The draft report on P 336 considers that it is worth highlighting ‘the implications for infrastructure, end-user hardware, software development, deployment and data.’ It is correctly reported that it requires considerable investment in basic infrastructure in electricity, hardware and connectivity.
We do agree that hardware and connectivity would be two areas where we have a challenging task ahead to provide service at satisfying levels. Particularly, connectivity has always been a problem all over the country with frequent disruptions and disconnections. How many of us do have the luxury of continuous connectivity while working online?
In spite of being one of the ‘technology giants’ in the world, we have not been able to ensure uninterrupted connectivity even in the metropolitan cities leave alone hundreds of municipal towns and thousands of villages.
As and when education is made fully technology based, the need for a much improved system of connectivity has to be in place. It is still not clear how and when we would be able to achieve the desired objective in this regard.
Though it is considered by many as the impending development and a basic necessity to have a full fledged technology based educational set up, we do strongly feel that it is a ‘not so good’ option for our nation – at least at the foundation / primary schooling.
Technology driven system can not by itself be a far better arrangement in the field of education. During the initial phases of formal education, it is the human interaction that would have a greater impact and would serve a larger purpose in strengthening human relations and more importantly human values.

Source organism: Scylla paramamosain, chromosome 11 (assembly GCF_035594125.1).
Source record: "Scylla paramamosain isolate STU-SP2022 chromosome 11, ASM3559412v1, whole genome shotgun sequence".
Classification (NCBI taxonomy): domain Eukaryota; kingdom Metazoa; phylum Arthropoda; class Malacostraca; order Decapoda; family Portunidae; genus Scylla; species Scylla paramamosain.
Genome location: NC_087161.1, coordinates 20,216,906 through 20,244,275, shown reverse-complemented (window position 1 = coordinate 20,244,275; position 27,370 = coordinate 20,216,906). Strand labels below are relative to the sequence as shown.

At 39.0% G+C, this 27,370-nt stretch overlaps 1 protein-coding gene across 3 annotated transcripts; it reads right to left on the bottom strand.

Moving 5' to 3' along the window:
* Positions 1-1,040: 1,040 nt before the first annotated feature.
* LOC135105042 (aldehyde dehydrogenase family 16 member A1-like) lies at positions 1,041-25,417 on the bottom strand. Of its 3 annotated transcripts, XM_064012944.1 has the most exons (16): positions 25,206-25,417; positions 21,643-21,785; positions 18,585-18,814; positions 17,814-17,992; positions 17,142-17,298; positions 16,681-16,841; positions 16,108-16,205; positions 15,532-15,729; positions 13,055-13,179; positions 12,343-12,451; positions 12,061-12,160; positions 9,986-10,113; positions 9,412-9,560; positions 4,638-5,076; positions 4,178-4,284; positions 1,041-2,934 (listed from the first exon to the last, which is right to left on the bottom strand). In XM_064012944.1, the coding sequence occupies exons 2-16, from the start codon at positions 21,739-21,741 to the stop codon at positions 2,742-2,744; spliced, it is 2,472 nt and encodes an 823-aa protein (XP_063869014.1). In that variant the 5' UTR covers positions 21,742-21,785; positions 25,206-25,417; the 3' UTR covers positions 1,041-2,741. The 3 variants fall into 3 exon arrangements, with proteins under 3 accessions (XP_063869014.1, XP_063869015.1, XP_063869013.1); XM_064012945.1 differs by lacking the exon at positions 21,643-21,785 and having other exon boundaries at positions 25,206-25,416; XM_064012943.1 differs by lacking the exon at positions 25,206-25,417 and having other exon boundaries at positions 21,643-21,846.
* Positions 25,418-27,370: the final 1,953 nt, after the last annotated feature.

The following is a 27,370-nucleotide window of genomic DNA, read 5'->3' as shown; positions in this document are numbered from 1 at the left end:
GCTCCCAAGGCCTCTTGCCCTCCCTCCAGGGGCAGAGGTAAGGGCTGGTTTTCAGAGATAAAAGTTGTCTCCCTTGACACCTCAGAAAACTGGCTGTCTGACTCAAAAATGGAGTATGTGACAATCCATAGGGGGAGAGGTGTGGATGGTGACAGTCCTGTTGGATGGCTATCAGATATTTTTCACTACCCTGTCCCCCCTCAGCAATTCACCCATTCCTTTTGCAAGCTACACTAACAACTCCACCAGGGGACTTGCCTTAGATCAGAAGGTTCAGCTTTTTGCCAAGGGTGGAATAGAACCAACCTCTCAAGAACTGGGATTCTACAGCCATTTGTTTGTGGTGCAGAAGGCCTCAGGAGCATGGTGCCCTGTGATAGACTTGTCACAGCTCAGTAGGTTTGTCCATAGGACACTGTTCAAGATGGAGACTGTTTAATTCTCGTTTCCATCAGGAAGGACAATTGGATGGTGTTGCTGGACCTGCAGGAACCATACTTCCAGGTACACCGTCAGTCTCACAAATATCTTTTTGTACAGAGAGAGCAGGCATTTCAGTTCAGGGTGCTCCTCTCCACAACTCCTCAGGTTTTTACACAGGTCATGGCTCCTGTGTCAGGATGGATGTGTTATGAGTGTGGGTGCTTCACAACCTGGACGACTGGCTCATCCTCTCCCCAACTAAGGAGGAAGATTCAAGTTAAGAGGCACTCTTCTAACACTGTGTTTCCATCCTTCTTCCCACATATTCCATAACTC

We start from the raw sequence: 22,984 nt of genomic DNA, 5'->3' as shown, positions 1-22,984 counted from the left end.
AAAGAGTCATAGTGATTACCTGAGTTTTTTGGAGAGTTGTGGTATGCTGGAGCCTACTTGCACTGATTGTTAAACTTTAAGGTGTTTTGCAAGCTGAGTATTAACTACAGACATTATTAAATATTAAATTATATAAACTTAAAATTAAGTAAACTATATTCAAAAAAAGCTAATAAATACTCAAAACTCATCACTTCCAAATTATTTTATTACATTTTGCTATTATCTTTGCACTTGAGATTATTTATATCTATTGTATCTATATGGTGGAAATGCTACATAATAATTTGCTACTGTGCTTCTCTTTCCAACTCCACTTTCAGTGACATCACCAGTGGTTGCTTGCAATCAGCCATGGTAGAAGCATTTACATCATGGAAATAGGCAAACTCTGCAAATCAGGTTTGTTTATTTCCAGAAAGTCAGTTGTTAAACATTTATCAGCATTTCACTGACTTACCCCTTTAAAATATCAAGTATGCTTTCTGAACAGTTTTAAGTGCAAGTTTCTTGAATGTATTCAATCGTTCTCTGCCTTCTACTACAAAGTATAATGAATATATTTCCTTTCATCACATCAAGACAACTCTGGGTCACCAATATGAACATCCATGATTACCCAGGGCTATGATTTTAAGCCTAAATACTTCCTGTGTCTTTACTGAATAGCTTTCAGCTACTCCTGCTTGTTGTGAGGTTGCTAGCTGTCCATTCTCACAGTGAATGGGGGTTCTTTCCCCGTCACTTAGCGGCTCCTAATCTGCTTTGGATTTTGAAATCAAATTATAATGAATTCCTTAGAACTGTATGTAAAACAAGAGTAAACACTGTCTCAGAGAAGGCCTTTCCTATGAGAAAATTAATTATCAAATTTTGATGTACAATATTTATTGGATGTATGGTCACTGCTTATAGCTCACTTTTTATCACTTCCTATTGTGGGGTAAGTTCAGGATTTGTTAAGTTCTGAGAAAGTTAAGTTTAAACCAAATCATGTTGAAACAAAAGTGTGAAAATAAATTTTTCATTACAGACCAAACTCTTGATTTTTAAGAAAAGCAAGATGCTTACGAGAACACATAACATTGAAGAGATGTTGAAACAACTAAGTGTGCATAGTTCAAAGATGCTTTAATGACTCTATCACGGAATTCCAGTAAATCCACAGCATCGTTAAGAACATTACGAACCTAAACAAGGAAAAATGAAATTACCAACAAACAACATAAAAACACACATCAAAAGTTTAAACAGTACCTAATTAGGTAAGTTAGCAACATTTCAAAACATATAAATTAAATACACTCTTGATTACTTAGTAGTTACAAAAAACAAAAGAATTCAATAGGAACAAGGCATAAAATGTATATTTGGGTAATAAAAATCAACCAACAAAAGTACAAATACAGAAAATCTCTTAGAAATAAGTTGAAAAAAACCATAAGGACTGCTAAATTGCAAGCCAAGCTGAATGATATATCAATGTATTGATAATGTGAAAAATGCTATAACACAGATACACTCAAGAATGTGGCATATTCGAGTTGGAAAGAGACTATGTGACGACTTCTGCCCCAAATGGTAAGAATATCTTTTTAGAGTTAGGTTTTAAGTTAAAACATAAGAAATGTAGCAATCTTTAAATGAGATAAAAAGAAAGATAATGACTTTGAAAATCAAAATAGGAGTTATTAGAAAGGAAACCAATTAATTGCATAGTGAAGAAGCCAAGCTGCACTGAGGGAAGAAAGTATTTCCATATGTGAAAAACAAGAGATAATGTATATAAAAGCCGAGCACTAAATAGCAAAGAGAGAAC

The educationists and ‘modern thinkers’ believe that technology is the ‘one stop’ solution to all the problems that we enlist today in education. Right from eradication of corruption to ‘quality’ education, we are ready to give credit to technology and entrust the job to ‘machines’ rather than ‘men’ for effective and efficient administration of the affairs and for imparting ‘updated’ knowledge in various spheres. But this mad rush and relentless push for technology would only be detrimental to our well established of school / higher education.
It has been our most cherished tradition over so many centuries in the past that the ‘Guru – Sishya’ relationship is an integral part of the curriculum and that a permanent bond between the Teacher and his /her students (disciples) is the ‘trick’ or ‘magic’ that delivered the most desired results.
Technology based system completely disregards the standardised system of personal relationships and so, the much appreciated human interface is given a forced burial by introducing technology at all levels of learning. Is it good? Is it fair? Is it advisable? Above all, is it needed?
The draft report on P340 says that ‘the bulk of schools and colleges in remote and rural areas do not have access to the basics (electricity, hardware and reliable connectivity) and government must ensure that this situation is remedied at the earliest’.
We know there are indeed problems of access to connectivity or even hardware. But do any of these institutions have any difficulty in ‘access’ to electricity?
The government has claimed success, rightly too, in achieving 100% provision of electricity and in ensuring the ‘last mile’ connectivity to all the places of our country. There is not a single hamlet that has not been ‘reached’ that does not have electricity connection. When this is the case with every single house / family, is it correct to say schools and even colleges have the problem of access to electricity. The committee may think of deleting the term electricity from the list.